January 11, 2011
Yes - when I read a document, a single Shoulder Line means a Shoulder, not a Hip, since we had that problem back in 1984 and made that rule because our Deaf newspaper writers were mis-reading each other's writings - so when I said "strict" I meant that is the rule we follow here... to write under the Hip, we require both the Shoulder Line and the Hip Line to be written...
How do you write the Hips versus the Shoulders? Do you have some examples without the Shoulder Line that you feel are read clearly?...I would be happy to see them -
On Jan 11, 2011, at 3:07 PM, Stefan Wöhrmann wrote:
> Hi Val,
> thanks for your answer. Have to smile about your strict rule "... and must
> be written as a unit" ...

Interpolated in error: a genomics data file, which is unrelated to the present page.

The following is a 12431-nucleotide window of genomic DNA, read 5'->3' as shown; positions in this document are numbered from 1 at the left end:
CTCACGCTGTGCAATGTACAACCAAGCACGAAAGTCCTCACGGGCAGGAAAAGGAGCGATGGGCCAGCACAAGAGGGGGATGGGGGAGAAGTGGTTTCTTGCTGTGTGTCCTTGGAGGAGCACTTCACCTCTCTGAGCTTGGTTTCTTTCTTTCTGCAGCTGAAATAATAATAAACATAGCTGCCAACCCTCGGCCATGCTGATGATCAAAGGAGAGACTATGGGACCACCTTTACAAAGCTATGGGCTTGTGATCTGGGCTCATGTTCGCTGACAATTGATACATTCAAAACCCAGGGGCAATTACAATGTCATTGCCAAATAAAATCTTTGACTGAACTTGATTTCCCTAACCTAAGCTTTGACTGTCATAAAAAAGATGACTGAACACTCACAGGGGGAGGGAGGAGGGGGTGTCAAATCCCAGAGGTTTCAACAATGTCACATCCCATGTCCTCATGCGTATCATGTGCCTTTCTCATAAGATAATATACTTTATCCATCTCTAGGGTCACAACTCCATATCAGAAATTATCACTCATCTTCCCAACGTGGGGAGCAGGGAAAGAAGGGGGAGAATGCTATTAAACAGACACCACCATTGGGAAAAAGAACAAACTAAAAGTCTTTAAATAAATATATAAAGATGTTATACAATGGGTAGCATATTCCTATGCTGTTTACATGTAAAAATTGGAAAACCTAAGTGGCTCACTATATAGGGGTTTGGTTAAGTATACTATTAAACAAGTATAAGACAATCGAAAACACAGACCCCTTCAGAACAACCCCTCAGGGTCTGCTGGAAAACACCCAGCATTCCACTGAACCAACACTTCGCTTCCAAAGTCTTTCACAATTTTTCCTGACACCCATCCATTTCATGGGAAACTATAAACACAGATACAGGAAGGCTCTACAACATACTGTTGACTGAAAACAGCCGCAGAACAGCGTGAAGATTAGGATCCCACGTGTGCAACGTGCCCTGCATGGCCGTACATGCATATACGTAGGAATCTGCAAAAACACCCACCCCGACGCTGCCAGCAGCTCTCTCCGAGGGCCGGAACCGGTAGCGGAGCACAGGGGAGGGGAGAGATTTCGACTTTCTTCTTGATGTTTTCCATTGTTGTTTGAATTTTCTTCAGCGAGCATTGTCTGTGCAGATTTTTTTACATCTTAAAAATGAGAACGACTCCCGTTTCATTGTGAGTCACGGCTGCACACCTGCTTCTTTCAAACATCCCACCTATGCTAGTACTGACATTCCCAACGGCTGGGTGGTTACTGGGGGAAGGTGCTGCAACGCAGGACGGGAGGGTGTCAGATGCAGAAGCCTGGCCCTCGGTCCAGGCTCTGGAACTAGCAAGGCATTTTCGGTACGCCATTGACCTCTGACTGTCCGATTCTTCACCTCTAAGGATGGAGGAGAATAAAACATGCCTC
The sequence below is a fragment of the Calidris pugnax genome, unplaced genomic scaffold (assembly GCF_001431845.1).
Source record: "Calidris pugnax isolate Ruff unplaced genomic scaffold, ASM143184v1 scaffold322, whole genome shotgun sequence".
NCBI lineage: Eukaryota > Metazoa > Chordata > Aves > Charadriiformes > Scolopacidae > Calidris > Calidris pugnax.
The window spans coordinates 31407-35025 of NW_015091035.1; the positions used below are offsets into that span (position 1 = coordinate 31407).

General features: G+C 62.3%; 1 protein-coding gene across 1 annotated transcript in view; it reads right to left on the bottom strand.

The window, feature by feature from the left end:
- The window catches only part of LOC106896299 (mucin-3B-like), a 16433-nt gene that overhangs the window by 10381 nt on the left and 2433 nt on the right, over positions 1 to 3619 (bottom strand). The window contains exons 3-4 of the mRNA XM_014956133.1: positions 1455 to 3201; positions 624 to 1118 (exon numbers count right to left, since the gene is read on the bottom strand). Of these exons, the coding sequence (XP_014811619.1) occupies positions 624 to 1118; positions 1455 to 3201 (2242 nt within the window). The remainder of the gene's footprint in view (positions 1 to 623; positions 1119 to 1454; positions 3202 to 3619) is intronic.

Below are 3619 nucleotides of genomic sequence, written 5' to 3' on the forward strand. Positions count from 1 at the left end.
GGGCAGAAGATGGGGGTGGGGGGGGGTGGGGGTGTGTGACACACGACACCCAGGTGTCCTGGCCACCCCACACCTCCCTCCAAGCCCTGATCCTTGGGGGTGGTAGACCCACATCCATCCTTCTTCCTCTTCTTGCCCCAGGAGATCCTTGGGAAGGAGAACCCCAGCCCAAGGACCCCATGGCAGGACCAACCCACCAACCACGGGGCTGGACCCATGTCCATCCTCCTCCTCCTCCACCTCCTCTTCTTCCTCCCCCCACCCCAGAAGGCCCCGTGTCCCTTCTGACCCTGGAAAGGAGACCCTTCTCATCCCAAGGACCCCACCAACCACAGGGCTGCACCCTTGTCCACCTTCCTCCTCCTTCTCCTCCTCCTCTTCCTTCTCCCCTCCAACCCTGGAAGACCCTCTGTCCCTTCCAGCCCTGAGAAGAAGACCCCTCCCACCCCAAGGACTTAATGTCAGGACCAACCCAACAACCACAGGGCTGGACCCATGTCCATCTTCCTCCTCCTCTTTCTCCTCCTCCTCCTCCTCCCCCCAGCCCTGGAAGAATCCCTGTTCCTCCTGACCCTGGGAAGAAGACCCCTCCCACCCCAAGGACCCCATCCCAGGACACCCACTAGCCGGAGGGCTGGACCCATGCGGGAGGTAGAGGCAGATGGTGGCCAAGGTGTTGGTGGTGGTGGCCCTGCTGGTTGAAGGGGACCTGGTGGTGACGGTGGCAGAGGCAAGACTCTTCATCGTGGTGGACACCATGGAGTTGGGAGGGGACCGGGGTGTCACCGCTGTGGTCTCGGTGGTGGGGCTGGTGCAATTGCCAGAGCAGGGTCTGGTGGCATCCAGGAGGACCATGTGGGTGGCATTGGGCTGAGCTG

> So if for any purpose I would prefer the two lines one by one you are in
> doubt that you would not know which is to be interpreted as shoulder and
> which is supposed to be the hip? - ha - I bet you would understand -
> Stefan ;-)
> -----Ursprüngliche Nachricht-----
> Von: SignWriting List: Read and Write Sign Languages
> [mailto:[log in to unmask]] Im Auftrag von Valerie Sutton
> Gesendet: Dienstag, 11. Januar 2011 23:00
> An: [log in to unmask]
> Betreff: Re: AW: SW E-Lesson 0097: Neck and Shoulders
> SignWriting List
> January 11, 2011
> Hello Stefan and everyone...
> Thank you for this response. It is always great to get your feedback...which
> is excellent...
> Actually in this case, I feel it would be impossible to have that mean a Hip
> Line, since the rule is, if you want a sign to be close to the Hip Line you
> must have two lines...one for the Shoulder and one for the Hip, and the two
> lines for the Shoulder and Hip are close together, and must be written as a
> unit. Hip and Shoulder Line are one symbol in the ISWA, with a smaller space
> for the Torso than you see in the compound sign below...